Finally…..just why? I mean, aside from Hogan, who could have possibly thought this was a good idea? The answer I’ve heard from either Hogan or Bischoff in one of their books is that Sting had some substance abuse issues and was in no condition to be champion at this point. The problem with that theory is that Sting just wrestled a coherent enough match. He was pretty much a shell of his former self, but he was able to throw dropkicks, punches, the Stinger Splash and the Scorpion Deathlock. That’s really all he needed in this match, but apparently he wasn’t capable of doing those things, at least according to Hogan or Bischoff.


All in all, this match is the biggest disaster that I can ever remember for a major match. It was booked completely backwards, it did nothing that it was supposed to do, the ending was screwed up, and the fans were likely confused by at least one thing at the time. Sting may indeed have had a drug problem at the time, but if he’s even remotely capable of wrestling a passable match (which he clearly was), you give the fans this moment and worry about the rest later. It’s been over 15 years since this happened and I’m still amazed by how badly they screwed this up.

Quick jump to TNA for the main event of Bound For Glory 2006. Basically Sting had spent the entire year trying to get the title off Jarrett and this was his (second) shot on PPV.

NWA World Title: Sting vs. Jeff Jarrett

Oh wait Angle is guest enforcer. Sting’s big transformation after missing for two months: he has red tights. Tenay thinks the bat is a tribute to the Detroit Tigers. Someone smack him for me. I’m already annoyed enough that Joe isn’t in there but now I have to listen to Tenay’s stupid theories? After big match intros we’re finally ready to go. Feeling out process to start for some reason, after they’ve fought each other about a thousand times.

Jeff controls to start for no apparent reason, arm dragging and hip tossing Sting around with ease. Sting starts to Hulk Up…and Jeff throws him around again. Now Jeff drops him with one punch. Jeff dropkicks him to the floor and OH MY GOODNESS ARE YOU THIS FREAKING STUPID??? Why in the world would you have THE MOST BORING WORLD CHAMPION IN YEARS dominate one of the most charismatic wrestlers in history like this?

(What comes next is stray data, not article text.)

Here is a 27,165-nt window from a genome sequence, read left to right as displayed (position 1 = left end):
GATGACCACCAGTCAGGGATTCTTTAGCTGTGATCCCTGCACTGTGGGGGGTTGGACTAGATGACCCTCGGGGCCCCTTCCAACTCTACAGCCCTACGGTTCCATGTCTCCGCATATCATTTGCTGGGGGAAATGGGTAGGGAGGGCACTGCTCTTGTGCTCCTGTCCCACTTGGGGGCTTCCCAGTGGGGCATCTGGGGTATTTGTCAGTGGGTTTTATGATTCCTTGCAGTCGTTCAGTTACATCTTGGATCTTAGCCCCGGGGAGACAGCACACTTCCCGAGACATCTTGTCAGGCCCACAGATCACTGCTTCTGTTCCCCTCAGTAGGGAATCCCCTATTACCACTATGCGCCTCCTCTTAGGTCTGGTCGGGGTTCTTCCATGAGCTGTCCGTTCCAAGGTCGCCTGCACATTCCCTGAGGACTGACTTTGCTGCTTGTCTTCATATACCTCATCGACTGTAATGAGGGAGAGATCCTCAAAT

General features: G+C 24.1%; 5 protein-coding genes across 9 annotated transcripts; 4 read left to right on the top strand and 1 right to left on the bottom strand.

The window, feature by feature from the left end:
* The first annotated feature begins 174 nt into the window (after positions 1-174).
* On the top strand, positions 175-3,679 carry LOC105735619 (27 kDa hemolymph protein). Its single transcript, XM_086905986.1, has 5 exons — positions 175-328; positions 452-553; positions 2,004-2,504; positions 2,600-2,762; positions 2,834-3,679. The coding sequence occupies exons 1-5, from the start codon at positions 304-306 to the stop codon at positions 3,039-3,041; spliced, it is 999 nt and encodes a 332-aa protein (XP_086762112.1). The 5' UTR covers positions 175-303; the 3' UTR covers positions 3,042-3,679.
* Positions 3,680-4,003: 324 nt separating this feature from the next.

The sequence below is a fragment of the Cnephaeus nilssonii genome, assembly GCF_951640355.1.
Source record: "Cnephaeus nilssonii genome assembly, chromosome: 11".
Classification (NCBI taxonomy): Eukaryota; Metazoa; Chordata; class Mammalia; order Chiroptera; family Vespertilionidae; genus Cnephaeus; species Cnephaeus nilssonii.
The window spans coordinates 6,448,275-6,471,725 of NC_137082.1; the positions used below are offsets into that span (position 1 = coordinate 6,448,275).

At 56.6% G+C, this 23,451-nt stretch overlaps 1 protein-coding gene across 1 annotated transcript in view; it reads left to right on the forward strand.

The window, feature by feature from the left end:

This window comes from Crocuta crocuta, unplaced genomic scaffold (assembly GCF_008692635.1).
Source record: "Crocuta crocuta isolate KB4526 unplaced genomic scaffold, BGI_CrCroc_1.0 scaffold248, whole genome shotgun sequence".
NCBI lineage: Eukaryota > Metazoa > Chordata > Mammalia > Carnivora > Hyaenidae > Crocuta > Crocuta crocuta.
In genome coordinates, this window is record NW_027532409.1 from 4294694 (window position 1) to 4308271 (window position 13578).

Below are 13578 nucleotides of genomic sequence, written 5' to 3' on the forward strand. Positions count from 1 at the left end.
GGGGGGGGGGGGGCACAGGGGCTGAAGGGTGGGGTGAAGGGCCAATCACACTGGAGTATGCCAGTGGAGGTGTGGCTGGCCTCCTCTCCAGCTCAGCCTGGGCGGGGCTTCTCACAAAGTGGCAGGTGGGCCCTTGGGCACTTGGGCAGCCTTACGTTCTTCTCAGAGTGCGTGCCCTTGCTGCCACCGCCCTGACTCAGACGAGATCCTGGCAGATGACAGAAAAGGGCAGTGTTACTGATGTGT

Back in Jarrett spits on him and Sting FINALLY takes over on him like he should have from the opening bell. Powerbomb of all things puts Jeff down and a clothesline puts him on the floor. Jeff shoves Angle who shoves right back and Sting starts hammering Jarrett outside. Sting gets whipped into the barricade but Jeff gets his chair taken away by Angle. They fight up the ramp with Sting hitting a suplex to keep Jeff down. Angle takes the chair from Sting too and Jeff’s chair shot takes Kurt out.

DDT on the ramp puts Sting down and Jeff hooks a sleeper back inside. Sting fights out of that and they screw up some spot involving Sting getting behind Jeff. Cross body puts both guys down. Angle comes in and hits the Slam on the referee so that it’s not a double countout. They slug it out and the Splash sets up the Death Drop for two. Stroke hits for two. Jeff tries a tombstone which Sting reverses into a dangerous looking one of his own.

Sting goes up so that Jeff can hit him low, but he can’t hit a Stroke off the top. Sting’s splash off the top hits knees and there’s the Figure Four. Sting turns it over so Jeff lets it go and hooks an ankle lock to taunt Kurt. It gets reversed and Jeff is sent to the floor so Sting gets the bat. Angle tries to stop him and Jeff gets the guitar. Jeff breaks it over Sting’s head…and Sting yells at him. Scorpion quickly ends this.

Rating: C-. Not much here as it seemed like they didn’t know if they wanted to do an old school Sting match or an Attitude Era style brawl. Either one would have been ok but mixing them really didn’t work. At the end of the day, no one wanted to see Sting get the title again because we had seen it before and the fans were all behind Joe. Naturally since this is the NWA, they don’t care what the fans want and go with the old guys instead. The match wasn’t anything that good either.

Sting would team with Lex Luger on and off for several years, including what might have been the best tag match ever in WCW, from SuperBrawl I.

Tag Titles: Lex Luger/Sting vs. Steiners

It’s face vs. face here and Luger is US Champion. I freaking love the way Capetta (the ring announcer) says someone is a world champion. He pauses before saying world very loudly. Ross says we’re starting with power vs. power but all four of them can do power stuff with I guess Rick being the weakest one? Geez there are a lot of titles in this match. It amazes me to no end that Luger would be top heel in less than a year, defending the title against Sting in February at SuperBrawl II.